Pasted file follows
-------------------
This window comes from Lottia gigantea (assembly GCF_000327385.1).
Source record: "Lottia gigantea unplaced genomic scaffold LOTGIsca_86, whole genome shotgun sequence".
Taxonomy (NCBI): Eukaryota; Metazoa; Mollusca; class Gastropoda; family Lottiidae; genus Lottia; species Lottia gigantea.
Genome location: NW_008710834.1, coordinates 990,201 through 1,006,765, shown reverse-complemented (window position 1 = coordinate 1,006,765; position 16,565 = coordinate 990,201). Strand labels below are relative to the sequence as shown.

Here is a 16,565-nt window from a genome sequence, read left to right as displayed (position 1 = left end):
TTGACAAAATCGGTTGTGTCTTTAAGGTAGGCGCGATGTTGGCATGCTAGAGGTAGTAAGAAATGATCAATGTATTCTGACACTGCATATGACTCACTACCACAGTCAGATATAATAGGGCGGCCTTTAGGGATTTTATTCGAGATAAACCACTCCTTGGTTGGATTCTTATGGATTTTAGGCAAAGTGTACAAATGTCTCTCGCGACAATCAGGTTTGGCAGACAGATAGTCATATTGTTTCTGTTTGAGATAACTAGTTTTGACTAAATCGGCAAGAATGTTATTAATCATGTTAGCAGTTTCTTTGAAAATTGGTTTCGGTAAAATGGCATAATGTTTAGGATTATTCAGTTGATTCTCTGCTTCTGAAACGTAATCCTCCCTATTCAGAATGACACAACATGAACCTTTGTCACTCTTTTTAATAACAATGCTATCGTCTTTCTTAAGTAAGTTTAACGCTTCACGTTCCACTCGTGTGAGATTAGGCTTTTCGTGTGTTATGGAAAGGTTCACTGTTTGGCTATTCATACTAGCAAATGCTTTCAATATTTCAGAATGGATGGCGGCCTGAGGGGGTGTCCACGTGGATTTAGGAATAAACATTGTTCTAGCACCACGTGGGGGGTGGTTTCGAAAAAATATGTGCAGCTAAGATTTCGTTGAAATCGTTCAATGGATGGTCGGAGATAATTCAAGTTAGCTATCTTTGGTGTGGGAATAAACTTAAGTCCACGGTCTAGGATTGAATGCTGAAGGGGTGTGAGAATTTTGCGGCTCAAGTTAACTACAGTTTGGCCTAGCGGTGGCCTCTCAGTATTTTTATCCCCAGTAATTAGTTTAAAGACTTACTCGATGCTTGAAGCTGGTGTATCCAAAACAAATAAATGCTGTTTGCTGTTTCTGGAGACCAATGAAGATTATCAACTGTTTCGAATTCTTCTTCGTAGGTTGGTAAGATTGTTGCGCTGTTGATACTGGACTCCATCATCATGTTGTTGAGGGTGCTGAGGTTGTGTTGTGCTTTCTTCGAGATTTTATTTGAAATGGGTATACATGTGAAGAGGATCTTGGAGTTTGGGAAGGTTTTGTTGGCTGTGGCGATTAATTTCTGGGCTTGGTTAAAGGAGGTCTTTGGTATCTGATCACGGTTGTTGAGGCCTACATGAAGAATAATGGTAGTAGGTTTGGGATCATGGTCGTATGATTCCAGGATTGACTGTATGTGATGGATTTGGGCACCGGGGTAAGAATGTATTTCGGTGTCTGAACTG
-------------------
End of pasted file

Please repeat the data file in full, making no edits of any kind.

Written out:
This window comes from Lottia gigantea (assembly GCF_000327385.1).
Source record: "Lottia gigantea unplaced genomic scaffold LOTGIsca_86, whole genome shotgun sequence".
Taxonomy (NCBI): Eukaryota; Metazoa; Mollusca; class Gastropoda; family Lottiidae; genus Lottia; species Lottia gigantea.
Genome location: NW_008710834.1, coordinates 990,201 through 1,006,765, shown reverse-complemented (window position 1 = coordinate 1,006,765; position 16,565 = coordinate 990,201). Strand labels below are relative to the sequence as shown.

Here is a 16,565-nt window from a genome sequence, read left to right as displayed (position 1 = left end):
TTGACAAAATCGGTTGTGTCTTTAAGGTAGGCGCGATGTTGGCATGCTAGAGGTAGTAAGAAATGATCAATGTATTCTGACACTGCATATGACTCACTACCACAGTCAGATATAATAGGGCGGCCTTTAGGGATTTTATTCGAGATAAACCACTCCTTGGTTGGATTCTTATGGATTTTAGGCAAAGTGTACAAATGTCTCTCGCGACAATCAGGTTTGGCAGACAGATAGTCATATTGTTTCTGTTTGAGATAACTAGTTTTGACTAAATCGGCAAGAATGTTATTAATCATGTTAGCAGTTTCTTTGAAAATTGGTTTCGGTAAAATGGCATAATGTTTAGGATTATTCAGTTGATTCTCTGCTTCTGAAACGTAATCCTCCCTATTCAGAATGACACAACATGAACCTTTGTCACTCTTTTTAATAACAATGCTATCGTCTTTCTTAAGTAAGTTTAACGCTTCACGTTCCACTCGTGTGAGATTAGGCTTTTCGTGTGTTATGGAAAGGTTCACTGTTTGGCTATTCATACTAGCAAATGCTTTCAATATTTCAGAATGGATGGCGGCCTGAGGGGGTGTCCACGTGGATTTAGGAATAAACATTGTTCTAGCACCACGTGGGGGGTGGTTTCGAAAAAATATGTGCAGCTAAGATTTCGTTGAAATCGTTCAATGGATGGTCGGAGATAATTCAAGTTAGCTATCTTTGGTGTGGGAATAAACTTAAGTCCACGGTCTAGGATTGAATGCTGAAGGGGTGTGAGAATTTTGCGGCTCAAGTTAACTACAGTTTGGCCTAGCGGTGGCCTCTCAGTATTTTTATCCCCAGTAATTAGTTTAAAGACTTACTCGATGCTTGAAGCTGGTGTATCCAAAACAAATAAATGCTGTTTGCTGTTTCTGGAGACCAATGAAGATTATCAACTGTTTCGAATTCTTCTTCGTAGGTTGGTAAGATTGTTGCGCTGTTGATACTGGACTCCATCATCATGTTGTTGAGGGTGCTGAGGTTGTGTTGTGCTTTCTTCGAGATTTTATTTGAAATGGGTATACATGTGAAGAGGATCTTGGAGTTTGGGAAGGTTTTGTTGGCTGTGGCGATTAATTTCTGGGCTTGGTTAAAGGAGGTCTTTGGTATCTGATCACGGTTGTTGAGGCCTACATGAAGAATAATGGTAGTAGGTTTGGGATCATGGTCGTATGATTCCAGGATTGACTGTATGTGATGGATTTGGGCACCGGGGTAAGAATGTATTTCGGTGTCTGAACTG